Sooner, Later or Never? Naturalization of the U.S. Immigrants, 1980-2010
The Center for Demographic and Social Analysis presents
"Sooner, Later or Never? Naturalization of the U.S. Immigrants, 1980-2010"
wtih Zoya Gubernskaya, Assistant Professor of Sociology, The University at Albany, SUNY
Tuesday, February 18, 2014
Social Science Plaza B, Room 4250
This talk will cover data from the 2008-2010 American Community Survey to analyze the patterns of naturalization of the immigrants from 20 countries who arrived in the U.S. in the 1980-2010. Consistent with her expectations and previous research, foreign-born from the refugee-sending countries such as Russia and Vietnam naturalize at higher rates compared to other immigrants. Immigrants from Mexico and Latin America, many of whom are likely to be undocumented, have the lowest naturalization rates. The naturalization rates of the foreign-born from Asia, South America and the Caribbean are in the middle range. The patterns of naturalization also vary by demographic characteristics. Specifically, females from most countries are more likely to naturalize compared to males. While marriage to a citizen increases probability of naturalization for women, it has no effect or even decreases the probability of naturalization for men. Age at migration and period of migration have very different effects depending on the country of origin, reflecting a history of migration of a specific group. Additionally, serving in the U.S. military is a path to citizenship for some foreign-born.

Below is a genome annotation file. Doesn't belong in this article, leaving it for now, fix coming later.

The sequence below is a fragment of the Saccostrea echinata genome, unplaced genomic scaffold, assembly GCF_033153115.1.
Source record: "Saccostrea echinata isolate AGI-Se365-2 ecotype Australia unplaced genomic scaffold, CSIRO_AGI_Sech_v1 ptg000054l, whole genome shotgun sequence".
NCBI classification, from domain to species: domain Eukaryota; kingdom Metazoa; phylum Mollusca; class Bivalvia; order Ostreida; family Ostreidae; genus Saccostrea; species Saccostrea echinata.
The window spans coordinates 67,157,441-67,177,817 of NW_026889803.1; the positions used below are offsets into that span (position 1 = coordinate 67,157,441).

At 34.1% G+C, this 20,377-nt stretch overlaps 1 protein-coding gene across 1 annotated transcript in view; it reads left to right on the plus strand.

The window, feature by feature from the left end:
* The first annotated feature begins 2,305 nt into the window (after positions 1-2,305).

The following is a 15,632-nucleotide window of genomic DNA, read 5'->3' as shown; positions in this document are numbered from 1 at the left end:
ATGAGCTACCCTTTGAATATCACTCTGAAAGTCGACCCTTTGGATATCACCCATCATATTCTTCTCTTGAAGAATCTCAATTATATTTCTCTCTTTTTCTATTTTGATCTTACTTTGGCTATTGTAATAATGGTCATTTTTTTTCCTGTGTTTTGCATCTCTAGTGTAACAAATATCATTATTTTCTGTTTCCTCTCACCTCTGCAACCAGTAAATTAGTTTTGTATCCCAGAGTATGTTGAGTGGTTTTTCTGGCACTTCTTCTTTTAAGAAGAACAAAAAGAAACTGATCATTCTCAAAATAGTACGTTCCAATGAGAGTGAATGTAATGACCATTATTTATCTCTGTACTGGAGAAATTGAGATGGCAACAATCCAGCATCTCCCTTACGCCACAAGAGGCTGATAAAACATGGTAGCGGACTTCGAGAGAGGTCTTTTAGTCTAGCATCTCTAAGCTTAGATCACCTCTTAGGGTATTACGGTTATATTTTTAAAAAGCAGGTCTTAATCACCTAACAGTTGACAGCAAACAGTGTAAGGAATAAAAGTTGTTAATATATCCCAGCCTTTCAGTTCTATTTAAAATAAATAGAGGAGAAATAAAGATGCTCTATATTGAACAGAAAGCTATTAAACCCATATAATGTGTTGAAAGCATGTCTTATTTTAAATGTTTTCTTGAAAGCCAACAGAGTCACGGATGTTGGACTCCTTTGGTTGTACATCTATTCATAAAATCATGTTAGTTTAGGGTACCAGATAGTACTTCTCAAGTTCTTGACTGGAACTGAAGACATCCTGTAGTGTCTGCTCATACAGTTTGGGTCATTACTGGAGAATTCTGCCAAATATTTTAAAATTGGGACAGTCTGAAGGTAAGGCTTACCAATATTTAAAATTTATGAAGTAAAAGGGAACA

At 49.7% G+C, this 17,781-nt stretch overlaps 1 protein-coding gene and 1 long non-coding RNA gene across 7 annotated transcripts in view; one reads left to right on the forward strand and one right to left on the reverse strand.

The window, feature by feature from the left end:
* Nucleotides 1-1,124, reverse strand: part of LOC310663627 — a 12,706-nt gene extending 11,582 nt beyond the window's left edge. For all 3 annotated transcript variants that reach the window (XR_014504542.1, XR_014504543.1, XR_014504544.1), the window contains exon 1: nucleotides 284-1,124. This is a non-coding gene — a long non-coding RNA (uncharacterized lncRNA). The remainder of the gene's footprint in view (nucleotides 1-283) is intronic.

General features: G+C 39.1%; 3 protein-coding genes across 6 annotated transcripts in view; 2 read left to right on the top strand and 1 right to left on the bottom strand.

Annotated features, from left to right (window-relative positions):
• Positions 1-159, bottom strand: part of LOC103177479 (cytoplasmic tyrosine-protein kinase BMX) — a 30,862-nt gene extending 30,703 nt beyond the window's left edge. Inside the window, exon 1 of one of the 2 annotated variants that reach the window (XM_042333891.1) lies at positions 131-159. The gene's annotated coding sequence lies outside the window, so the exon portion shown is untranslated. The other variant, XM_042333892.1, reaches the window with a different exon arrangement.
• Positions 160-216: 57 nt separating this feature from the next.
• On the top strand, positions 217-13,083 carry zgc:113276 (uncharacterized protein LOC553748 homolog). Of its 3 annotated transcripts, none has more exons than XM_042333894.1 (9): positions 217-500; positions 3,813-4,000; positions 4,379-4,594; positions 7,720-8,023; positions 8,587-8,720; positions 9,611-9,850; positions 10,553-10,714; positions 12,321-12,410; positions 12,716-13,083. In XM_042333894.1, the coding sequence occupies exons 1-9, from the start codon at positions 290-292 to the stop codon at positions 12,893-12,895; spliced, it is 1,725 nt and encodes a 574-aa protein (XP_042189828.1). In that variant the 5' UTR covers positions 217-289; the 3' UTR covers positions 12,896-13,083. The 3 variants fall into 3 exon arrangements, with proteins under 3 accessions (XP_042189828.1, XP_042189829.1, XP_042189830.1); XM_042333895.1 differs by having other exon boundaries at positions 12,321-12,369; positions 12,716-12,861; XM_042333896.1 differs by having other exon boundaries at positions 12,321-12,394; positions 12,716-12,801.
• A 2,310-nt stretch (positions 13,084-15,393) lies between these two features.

This talk is part of the Population, Society & Inequality Colloquium Series.
For further information, please contact Sylvia Lotito, email@example.com.